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Report: Kendall Chick's caseworker loses license

State officials say Heather Campbell falsified records about background checks prior to the child's murder, our media partners at the Maine Sunday Telegram reports.

PORTLAND, Maine — The caseworker who placed four-year-old Kendall Chick in the custody of her grandfather and the woman later convicted of her murder has lost her license, the Maine Sunday Telegram reported.

Heather J. Campbell, 46, reported that she had conducted criminal background checks on Stephen Hood and Shawna Gatto, Hood's fiancee, before placing Chick with them, but an internal review by the Office of Child and Family Services conducted after the child's death found no evidence of those reports, according to the newspaper.

The Portland Press Herald reports the state regulatory board found that she (Campbell) had falsified records, and that Heather J. Campbell insists she did nothing wrong and said she has become a scapegoat for the 4-year-old’s death.

Gatto was convicted in April of murdering Chick at the Wiscasset home they shared with Hood. The state medical examiner testified at her trial that Chick had been subjected to prolonged physical abuse, and died of blunt force trauma.

Gatto was sentenced to 50 years in jail.

RELATED: DHHS last spoke to Gatto 11 months before child's death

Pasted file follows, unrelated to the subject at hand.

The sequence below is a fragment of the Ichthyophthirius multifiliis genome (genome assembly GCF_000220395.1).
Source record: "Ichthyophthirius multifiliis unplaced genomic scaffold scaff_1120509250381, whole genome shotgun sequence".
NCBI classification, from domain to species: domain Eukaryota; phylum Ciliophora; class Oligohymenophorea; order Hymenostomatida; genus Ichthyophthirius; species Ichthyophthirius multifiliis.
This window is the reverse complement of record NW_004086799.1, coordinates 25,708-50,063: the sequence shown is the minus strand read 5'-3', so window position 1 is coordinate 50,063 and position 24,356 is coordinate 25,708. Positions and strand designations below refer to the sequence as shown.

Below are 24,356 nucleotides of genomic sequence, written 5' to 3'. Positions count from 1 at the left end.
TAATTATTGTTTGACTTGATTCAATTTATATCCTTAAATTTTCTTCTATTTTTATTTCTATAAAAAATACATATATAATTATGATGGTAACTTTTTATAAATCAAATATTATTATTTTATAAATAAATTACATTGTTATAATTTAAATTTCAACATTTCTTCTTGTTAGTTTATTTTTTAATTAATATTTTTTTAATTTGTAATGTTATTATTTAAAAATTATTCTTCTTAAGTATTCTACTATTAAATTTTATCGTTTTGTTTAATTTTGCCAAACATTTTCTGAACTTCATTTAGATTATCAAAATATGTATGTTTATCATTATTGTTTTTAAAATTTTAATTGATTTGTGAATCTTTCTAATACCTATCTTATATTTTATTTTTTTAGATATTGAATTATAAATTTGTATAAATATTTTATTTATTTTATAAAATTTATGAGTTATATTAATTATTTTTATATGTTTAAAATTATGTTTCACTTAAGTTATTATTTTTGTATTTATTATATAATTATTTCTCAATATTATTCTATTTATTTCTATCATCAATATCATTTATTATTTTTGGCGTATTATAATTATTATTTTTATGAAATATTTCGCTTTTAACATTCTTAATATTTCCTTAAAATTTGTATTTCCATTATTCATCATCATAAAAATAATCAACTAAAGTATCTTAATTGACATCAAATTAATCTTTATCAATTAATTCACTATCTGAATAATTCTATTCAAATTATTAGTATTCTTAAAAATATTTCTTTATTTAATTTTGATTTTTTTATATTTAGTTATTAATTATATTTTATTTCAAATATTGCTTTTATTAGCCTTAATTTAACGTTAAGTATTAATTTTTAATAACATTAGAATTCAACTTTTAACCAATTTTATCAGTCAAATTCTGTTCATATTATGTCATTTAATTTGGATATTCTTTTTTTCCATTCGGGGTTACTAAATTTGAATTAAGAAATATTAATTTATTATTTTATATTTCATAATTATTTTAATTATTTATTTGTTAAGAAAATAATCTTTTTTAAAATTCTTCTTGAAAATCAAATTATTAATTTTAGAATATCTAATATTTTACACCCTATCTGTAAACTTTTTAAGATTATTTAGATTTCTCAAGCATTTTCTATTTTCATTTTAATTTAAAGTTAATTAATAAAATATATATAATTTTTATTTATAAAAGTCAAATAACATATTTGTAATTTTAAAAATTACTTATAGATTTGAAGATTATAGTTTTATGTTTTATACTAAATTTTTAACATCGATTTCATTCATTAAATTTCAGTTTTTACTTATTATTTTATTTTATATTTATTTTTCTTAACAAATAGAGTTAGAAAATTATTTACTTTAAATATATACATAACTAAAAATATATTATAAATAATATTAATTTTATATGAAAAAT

RELATED: Woman sentenced to 50 years for murder of Kendall Chick

RELATED: Wiscasset woman found guilty in murder of Kendall Chick

The state's Board of Social Worker Licensure ruled on Aug. 3 that Campbell "exhibited gross negligence, incompetence or misconduct," the decision reportedly states.

The caseworker who placed Kendall Chick in the home where she was murdered had her professional license revoked after a state regulatory board found that she had falsified records. But Heather J. Campbell insists she did nothing wrong and said she has become a scapegoat for the 4-year-old's death. An Aug.

The decision states that had a background check been conducted, Hood's prior assault convictions would have been revealed and Chick would not have been placed with Hood and Gatto.

The Press Herald/Maine Sunday Telegram reports that Campbell told them she did conduct the backgrounds, but during a second interview the following day said she couldn't be certain. She reportedly told the newspaper that her supervisors knew about Hood's criminal record and approved placing Chick with Hood and Gatto.

Campbell said she recalled visiting the home in six of the eight months before the case was closed, had regular contact with Gatto and that and her supervisors thought Chick was safe.

She said she didn't always conduct in-person visits because caseworkers were overworked.

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